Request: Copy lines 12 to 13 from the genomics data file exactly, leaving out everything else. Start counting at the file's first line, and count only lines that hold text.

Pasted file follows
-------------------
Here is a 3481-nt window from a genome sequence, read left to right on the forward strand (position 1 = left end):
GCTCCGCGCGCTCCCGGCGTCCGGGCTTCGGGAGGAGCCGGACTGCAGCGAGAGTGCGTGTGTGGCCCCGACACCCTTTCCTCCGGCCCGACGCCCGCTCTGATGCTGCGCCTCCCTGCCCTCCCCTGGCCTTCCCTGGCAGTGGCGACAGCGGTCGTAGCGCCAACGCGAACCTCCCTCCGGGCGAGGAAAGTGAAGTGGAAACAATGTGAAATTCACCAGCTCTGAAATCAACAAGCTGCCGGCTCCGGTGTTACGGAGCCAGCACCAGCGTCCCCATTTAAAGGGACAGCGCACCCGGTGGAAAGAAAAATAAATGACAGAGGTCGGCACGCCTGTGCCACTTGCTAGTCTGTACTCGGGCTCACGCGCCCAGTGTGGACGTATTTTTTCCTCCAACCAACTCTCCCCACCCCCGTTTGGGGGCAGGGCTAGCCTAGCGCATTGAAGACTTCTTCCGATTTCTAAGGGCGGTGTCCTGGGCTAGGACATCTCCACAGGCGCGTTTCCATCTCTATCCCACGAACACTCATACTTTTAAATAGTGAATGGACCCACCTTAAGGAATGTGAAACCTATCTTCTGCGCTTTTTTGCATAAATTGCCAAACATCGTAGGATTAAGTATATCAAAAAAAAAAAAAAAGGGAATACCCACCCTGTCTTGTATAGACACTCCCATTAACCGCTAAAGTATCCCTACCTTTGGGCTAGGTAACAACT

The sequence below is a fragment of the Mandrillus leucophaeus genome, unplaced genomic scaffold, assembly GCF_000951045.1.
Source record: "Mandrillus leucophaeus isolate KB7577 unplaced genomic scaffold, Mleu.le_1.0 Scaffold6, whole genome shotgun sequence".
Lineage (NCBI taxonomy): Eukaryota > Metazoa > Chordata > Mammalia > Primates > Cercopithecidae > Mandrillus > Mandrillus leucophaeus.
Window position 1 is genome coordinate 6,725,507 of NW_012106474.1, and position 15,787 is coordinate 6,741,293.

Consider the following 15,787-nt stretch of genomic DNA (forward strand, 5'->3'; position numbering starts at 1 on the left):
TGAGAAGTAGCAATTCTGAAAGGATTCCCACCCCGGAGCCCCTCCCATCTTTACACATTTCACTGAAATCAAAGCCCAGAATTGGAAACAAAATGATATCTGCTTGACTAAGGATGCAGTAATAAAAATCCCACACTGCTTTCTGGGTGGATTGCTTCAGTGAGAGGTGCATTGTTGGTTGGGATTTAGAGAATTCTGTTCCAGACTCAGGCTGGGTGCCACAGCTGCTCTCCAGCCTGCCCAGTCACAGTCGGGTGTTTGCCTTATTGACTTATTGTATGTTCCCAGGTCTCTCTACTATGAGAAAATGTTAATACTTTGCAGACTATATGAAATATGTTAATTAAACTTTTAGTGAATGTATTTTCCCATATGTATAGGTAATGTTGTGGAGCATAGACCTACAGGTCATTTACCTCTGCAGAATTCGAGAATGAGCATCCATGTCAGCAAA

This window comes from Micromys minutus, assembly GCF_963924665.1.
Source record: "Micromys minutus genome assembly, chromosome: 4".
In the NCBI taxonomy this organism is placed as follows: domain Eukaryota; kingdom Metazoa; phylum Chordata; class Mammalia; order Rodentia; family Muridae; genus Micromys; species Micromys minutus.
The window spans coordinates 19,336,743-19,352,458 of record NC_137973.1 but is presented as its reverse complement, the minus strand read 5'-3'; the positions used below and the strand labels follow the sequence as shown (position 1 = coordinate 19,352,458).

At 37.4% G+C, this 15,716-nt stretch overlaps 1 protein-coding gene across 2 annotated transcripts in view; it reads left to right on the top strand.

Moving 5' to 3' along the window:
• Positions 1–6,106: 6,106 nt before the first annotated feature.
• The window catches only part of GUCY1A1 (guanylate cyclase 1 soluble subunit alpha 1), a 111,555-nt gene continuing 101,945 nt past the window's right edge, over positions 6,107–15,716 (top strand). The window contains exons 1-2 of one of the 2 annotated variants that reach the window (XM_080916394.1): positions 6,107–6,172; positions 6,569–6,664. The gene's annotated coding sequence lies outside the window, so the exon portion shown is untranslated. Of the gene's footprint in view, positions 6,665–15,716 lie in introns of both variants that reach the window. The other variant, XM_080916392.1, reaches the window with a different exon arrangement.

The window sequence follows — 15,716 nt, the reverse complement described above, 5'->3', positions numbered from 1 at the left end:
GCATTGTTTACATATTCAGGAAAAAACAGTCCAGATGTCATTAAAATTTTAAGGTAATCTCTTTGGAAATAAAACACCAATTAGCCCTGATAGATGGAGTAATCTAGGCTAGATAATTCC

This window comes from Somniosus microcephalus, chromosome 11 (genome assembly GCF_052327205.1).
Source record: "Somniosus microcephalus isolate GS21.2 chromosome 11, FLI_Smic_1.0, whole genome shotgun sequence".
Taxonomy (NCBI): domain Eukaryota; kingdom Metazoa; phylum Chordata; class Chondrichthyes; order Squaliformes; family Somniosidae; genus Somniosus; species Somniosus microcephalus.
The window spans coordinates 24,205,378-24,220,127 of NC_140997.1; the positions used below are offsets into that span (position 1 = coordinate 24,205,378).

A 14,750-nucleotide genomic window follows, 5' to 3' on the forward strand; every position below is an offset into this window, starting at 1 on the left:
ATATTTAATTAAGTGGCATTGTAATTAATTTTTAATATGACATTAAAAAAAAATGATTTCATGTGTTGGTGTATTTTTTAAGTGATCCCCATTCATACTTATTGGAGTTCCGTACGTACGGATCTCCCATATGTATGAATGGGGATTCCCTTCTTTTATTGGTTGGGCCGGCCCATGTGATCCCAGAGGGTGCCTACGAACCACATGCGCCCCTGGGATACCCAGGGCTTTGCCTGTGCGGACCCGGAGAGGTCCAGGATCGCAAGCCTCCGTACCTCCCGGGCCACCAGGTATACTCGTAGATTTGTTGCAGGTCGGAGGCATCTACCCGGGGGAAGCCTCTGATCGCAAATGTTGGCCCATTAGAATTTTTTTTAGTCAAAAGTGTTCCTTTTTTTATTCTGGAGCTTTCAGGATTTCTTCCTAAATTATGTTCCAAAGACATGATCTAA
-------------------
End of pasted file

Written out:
The window spans coordinates 19,336,743-19,352,458 of record NC_137973.1 but is presented as its reverse complement, the minus strand read 5'-3'; the positions used below and the strand labels follow the sequence as shown (position 1 = coordinate 19,352,458).

At 37.4% G+C, this 15,716-nt stretch overlaps 1 protein-coding gene across 2 annotated transcripts in view; it reads left to right on the top strand.